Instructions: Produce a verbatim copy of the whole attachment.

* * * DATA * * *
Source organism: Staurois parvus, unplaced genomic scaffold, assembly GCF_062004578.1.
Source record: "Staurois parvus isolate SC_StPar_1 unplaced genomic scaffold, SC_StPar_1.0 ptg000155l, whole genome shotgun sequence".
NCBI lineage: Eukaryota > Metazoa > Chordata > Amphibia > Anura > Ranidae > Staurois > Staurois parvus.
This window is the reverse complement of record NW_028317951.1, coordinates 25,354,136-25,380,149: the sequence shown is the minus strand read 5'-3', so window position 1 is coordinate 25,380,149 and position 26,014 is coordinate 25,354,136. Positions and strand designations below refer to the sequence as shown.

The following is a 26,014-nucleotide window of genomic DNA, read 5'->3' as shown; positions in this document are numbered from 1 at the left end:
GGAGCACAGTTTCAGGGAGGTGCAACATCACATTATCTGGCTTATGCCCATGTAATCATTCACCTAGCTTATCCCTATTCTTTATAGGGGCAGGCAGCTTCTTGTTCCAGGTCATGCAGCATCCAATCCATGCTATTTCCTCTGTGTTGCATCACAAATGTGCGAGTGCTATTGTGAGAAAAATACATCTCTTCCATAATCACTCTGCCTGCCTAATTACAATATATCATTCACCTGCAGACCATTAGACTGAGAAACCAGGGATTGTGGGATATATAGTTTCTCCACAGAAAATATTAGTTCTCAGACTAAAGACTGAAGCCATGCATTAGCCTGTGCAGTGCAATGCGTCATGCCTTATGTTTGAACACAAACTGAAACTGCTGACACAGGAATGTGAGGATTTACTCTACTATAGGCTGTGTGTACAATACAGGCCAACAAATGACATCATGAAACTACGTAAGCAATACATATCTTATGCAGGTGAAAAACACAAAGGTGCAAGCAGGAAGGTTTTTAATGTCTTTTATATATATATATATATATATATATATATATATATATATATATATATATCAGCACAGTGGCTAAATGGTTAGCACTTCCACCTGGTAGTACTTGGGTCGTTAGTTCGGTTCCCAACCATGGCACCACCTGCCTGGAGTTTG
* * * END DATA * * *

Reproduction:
Source organism: Staurois parvus, unplaced genomic scaffold, assembly GCF_062004578.1.
Source record: "Staurois parvus isolate SC_StPar_1 unplaced genomic scaffold, SC_StPar_1.0 ptg000155l, whole genome shotgun sequence".
NCBI lineage: Eukaryota > Metazoa > Chordata > Amphibia > Anura > Ranidae > Staurois > Staurois parvus.
This window is the reverse complement of record NW_028317951.1, coordinates 25,354,136-25,380,149: the sequence shown is the minus strand read 5'-3', so window position 1 is coordinate 25,380,149 and position 26,014 is coordinate 25,354,136. Positions and strand designations below refer to the sequence as shown.

The following is a 26,014-nucleotide window of genomic DNA, read 5'->3' as shown; positions in this document are numbered from 1 at the left end:
GGAGCACAGTTTCAGGGAGGTGCAACATCACATTATCTGGCTTATGCCCATGTAATCATTCACCTAGCTTATCCCTATTCTTTATAGGGGCAGGCAGCTTCTTGTTCCAGGTCATGCAGCATCCAATCCATGCTATTTCCTCTGTGTTGCATCACAAATGTGCGAGTGCTATTGTGAGAAAAATACATCTCTTCCATAATCACTCTGCCTGCCTAATTACAATATATCATTCACCTGCAGACCATTAGACTGAGAAACCAGGGATTGTGGGATATATAGTTTCTCCACAGAAAATATTAGTTCTCAGACTAAAGACTGAAGCCATGCATTAGCCTGTGCAGTGCAATGCGTCATGCCTTATGTTTGAACACAAACTGAAACTGCTGACACAGGAATGTGAGGATTTACTCTACTATAGGCTGTGTGTACAATACAGGCCAACAAATGACATCATGAAACTACGTAAGCAATACATATCTTATGCAGGTGAAAAACACAAAGGTGCAAGCAGGAAGGTTTTTAATGTCTTTTATATATATATATATATATATATATATATATATATATATATATATATATCAGCACAGTGGCTAAATGGTTAGCACTTCCACCTGGTAGTACTTGGGTCGTTAGTTCGGTTCCCAACCATGGCACCACCTGCCTGGAGTTTG